Despite being jailed at Zacatecoluca, Rivera Luna was not among those transferred. He didn’t mind. He didn’t like the idea of making deals with authorities.
“There, in Z [Zacatecoluca], I wasn’t part of the Ranfla at all,” he told InSight Crime.
Accustomed to having a discreet and distrustful profile, Rivera Luna remained faithful to what he learned on the streets of Los Angeles, which prevented him from making any pacts with authorities.
At first, Rivera Luna said the gang leadership didn’t hold it against him. Despite not agreeing with their negotiations, he said it didn’t mean he was against the Ranfla, only that he knew that dealing with the government only brought problems.
“When I got into the gang, they didn’t teach me about going into politics. They didn’t teach me that I was going to make a truce with the enemy. They didn’t teach me anything like that. So I have my principles, everyone believes in what he thinks is best,” he explained.
But when the truce began to come undone in 2013, and completely fell apart the next year, things changed for Rivera Luna and many others. To begin with, violence soared to record levels. Those outside of prison bore the brunt of the fighting.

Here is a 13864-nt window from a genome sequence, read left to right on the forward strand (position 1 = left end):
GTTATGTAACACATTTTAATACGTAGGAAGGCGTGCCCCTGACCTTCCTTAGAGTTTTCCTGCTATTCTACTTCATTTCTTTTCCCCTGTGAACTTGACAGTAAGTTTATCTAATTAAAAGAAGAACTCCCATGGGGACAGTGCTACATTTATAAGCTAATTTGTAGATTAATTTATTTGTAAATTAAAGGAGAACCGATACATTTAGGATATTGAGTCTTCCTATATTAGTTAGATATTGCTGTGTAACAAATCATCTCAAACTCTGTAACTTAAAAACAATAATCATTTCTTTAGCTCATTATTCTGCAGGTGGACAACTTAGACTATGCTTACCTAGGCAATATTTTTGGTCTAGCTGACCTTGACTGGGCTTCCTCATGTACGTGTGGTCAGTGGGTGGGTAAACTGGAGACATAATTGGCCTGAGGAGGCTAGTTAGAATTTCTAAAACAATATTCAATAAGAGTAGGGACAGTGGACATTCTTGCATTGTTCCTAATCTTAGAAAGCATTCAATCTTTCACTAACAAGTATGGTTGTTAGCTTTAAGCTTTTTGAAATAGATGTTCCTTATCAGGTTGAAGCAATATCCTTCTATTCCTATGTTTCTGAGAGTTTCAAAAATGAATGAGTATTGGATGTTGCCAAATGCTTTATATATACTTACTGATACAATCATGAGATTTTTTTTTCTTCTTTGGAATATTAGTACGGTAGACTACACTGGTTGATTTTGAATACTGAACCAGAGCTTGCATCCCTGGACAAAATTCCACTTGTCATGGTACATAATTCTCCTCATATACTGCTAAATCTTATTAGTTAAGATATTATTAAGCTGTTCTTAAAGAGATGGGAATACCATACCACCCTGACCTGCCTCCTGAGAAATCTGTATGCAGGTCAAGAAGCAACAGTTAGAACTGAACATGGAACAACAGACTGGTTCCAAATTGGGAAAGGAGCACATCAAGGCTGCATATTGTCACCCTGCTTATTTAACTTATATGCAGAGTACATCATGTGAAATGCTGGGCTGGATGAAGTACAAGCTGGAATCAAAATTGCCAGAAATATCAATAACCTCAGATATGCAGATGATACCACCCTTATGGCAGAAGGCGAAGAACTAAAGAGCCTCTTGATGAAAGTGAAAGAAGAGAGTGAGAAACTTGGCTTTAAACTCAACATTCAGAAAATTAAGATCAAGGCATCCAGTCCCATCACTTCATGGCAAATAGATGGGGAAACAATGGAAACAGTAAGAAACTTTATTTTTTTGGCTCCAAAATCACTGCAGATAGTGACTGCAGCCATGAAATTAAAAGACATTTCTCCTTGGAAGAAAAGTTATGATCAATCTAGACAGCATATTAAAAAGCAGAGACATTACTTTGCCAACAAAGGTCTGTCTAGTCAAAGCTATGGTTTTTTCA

Eventually, a significant rift appeared. One faction of the gang accused the Ranfla of having benefited economically from the agreement with the government without having shared anything with the rest of the gang. It also resented that the leaders were not putting themselves at risk in the brutal fighting with the government.
The rebellious group, which included a half-dozen major cliques, later became known as the “503.” A reference to the El Salvador country code, the 503 was a message to the Ranfla, almost all of whom had joined the gang in Los Angeles, that El Salvador was the heart and soul of the MS13. They started calling the rest of the gang, “MS13 Tregua,” or MS13 Truce.